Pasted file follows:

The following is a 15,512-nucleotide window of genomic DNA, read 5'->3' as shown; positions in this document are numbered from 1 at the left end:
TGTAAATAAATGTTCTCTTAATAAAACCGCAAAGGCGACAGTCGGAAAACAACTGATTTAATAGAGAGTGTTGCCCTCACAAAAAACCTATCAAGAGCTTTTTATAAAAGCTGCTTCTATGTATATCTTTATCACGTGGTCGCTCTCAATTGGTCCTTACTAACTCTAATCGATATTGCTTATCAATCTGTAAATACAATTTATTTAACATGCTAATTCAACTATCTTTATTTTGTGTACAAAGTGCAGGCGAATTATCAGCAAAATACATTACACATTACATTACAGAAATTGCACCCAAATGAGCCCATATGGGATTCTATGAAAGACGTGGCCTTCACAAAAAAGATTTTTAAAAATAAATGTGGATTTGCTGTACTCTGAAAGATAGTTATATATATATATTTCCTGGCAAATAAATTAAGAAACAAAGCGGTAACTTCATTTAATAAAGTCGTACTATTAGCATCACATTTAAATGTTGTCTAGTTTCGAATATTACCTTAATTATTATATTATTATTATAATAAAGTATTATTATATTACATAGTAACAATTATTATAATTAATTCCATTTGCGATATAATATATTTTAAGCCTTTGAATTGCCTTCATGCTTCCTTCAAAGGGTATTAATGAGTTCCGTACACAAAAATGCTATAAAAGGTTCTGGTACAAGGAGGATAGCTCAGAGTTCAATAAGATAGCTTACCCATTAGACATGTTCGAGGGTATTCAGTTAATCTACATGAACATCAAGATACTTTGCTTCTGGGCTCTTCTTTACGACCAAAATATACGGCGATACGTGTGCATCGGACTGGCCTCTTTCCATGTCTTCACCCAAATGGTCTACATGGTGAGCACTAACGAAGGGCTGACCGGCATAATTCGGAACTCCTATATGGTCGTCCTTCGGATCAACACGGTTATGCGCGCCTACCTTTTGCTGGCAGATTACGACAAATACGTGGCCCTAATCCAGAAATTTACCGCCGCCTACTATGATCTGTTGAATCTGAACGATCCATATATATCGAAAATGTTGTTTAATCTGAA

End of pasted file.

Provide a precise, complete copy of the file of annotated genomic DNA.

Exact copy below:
The following is a 15,512-nucleotide window of genomic DNA, read 5'->3' as shown; positions in this document are numbered from 1 at the left end:
TGTAAATAAATGTTCTCTTAATAAAACCGCAAAGGCGACAGTCGGAAAACAACTGATTTAATAGAGAGTGTTGCCCTCACAAAAAACCTATCAAGAGCTTTTTATAAAAGCTGCTTCTATGTATATCTTTATCACGTGGTCGCTCTCAATTGGTCCTTACTAACTCTAATCGATATTGCTTATCAATCTGTAAATACAATTTATTTAACATGCTAATTCAACTATCTTTATTTTGTGTACAAAGTGCAGGCGAATTATCAGCAAAATACATTACACATTACATTACAGAAATTGCACCCAAATGAGCCCATATGGGATTCTATGAAAGACGTGGCCTTCACAAAAAAGATTTTTAAAAATAAATGTGGATTTGCTGTACTCTGAAAGATAGTTATATATATATATTTCCTGGCAAATAAATTAAGAAACAAAGCGGTAACTTCATTTAATAAAGTCGTACTATTAGCATCACATTTAAATGTTGTCTAGTTTCGAATATTACCTTAATTATTATATTATTATTATAATAAAGTATTATTATATTACATAGTAACAATTATTATAATTAATTCCATTTGCGATATAATATATTTTAAGCCTTTGAATTGCCTTCATGCTTCCTTCAAAGGGTATTAATGAGTTCCGTACACAAAAATGCTATAAAAGGTTCTGGTACAAGGAGGATAGCTCAGAGTTCAATAAGATAGCTTACCCATTAGACATGTTCGAGGGTATTCAGTTAATCTACATGAACATCAAGATACTTTGCTTCTGGGCTCTTCTTTACGACCAAAATATACGGCGATACGTGTGCATCGGACTGGCCTCTTTCCATGTCTTCACCCAAATGGTCTACATGGTGAGCACTAACGAAGGGCTGACCGGCATAATTCGGAACTCCTATATGGTCGTCCTTCGGATCAACACGGTTATGCGCGCCTACCTTTTGCTGGCAGATTACGACAAATACGTGGCCCTAATCCAGAAATTTACCGCCGCCTACTATGATCTGTTGAATCTGAACGATCCATATATATCGAAAATGTTGTTTAATCTGAA